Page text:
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Independent Schools: An Affordable Investment

14 Mar

As parents, we all want the best for our children. We know that education plays an essential role in preparing them for their future. That is why we are active in parent teacher organizations, support booster clubs and, most importantly, attend parent curriculum nights and teacher conferences and partner with our children’s teachers and schools.

A Strong Foundation
We also know that starting with a strong foundation is essential. A study done in Montreal to explain how it was that some adults had overcome their challenging environment while most had not is interesting in this regard. The researchers discovered that adults from a particular economically depressed area of the city who had achieved more success than their peers all had one thing in common. Incredible as it sounds, the only constant was that they all had had the same first grade teacher. The adults could all explain why she had impacted them so powerfully.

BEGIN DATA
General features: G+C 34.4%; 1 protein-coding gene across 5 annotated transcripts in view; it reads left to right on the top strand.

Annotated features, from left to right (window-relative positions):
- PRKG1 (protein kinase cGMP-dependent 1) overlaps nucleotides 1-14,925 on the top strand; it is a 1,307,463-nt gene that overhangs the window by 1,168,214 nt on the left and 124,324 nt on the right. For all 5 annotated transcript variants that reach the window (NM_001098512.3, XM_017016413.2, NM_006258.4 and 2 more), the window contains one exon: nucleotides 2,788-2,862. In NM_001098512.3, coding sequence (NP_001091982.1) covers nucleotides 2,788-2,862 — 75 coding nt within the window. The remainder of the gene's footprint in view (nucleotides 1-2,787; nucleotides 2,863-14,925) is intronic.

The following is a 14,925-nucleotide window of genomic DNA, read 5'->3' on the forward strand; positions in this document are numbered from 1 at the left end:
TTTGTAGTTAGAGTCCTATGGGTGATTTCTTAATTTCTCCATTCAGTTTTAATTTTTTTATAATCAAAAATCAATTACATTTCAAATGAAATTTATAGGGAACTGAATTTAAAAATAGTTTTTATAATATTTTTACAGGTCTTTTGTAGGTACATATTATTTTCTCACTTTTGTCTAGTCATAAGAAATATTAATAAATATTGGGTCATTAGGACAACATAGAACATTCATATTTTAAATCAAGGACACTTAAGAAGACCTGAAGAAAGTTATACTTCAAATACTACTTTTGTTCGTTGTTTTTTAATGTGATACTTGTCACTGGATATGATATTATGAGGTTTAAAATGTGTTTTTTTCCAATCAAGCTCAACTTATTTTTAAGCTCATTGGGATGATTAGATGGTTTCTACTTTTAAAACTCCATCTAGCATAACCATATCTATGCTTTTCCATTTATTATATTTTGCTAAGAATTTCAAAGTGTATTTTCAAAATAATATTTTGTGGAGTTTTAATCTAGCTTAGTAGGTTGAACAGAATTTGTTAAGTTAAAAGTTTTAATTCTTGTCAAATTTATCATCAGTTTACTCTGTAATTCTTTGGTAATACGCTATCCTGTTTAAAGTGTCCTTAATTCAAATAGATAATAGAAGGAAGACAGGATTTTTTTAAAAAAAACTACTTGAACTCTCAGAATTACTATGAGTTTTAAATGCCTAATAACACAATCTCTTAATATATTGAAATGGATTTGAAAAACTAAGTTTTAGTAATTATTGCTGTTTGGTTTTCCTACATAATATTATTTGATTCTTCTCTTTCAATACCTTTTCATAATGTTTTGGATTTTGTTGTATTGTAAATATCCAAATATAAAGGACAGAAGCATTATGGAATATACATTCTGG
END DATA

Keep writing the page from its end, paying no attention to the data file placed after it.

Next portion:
That foundation, in other words, established lasting positive outcomes. Assuring the best possible start, in preschool and the elementary school years, sets children on the road to success in high school and college – and life. It is the best investment that families can make in their children’s futures. Applewild provides many ways to make such an investment affordable as well as impactful.